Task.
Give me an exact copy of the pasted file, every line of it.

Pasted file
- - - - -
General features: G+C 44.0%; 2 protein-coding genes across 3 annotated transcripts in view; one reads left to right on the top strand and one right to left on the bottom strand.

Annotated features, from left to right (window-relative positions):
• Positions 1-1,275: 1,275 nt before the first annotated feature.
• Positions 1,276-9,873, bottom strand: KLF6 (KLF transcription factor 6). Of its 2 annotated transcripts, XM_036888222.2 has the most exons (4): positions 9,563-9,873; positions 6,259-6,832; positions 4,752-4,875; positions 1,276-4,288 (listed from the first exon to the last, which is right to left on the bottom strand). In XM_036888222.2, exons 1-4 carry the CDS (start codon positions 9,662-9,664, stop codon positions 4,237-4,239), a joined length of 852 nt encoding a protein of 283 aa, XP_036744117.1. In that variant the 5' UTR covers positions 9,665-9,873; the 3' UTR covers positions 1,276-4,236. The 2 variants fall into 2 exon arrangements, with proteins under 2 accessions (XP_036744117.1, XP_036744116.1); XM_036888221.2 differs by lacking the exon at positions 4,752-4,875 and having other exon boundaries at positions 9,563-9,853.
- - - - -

General features: G+C 44.0%; 2 protein-coding genes across 3 annotated transcripts in view; one reads left to right on the top strand and one right to left on the bottom strand.

Annotated features, from left to right (window-relative positions):
• Positions 1-1,275: 1,275 nt before the first annotated feature.
• Positions 1,276-9,873, bottom strand: KLF6 (KLF transcription factor 6). Of its 2 annotated transcripts, XM_036888222.2 has the most exons (4): positions 9,563-9,873; positions 6,259-6,832; positions 4,752-4,875; positions 1,276-4,288 (listed from the first exon to the last, which is right to left on the bottom strand). In XM_036888222.2, exons 1-4 carry the CDS (start codon positions 9,662-9,664, stop codon positions 4,237-4,239), a joined length of 852 nt encoding a protein of 283 aa, XP_036744117.1. In that variant the 5' UTR covers positions 9,665-9,873; the 3' UTR covers positions 1,276-4,236. The 2 variants fall into 2 exon arrangements, with proteins under 2 accessions (XP_036744117.1, XP_036744116.1); XM_036888221.2 differs by lacking the exon at positions 4,752-4,875 and having other exon boundaries at positions 9,563-9,853.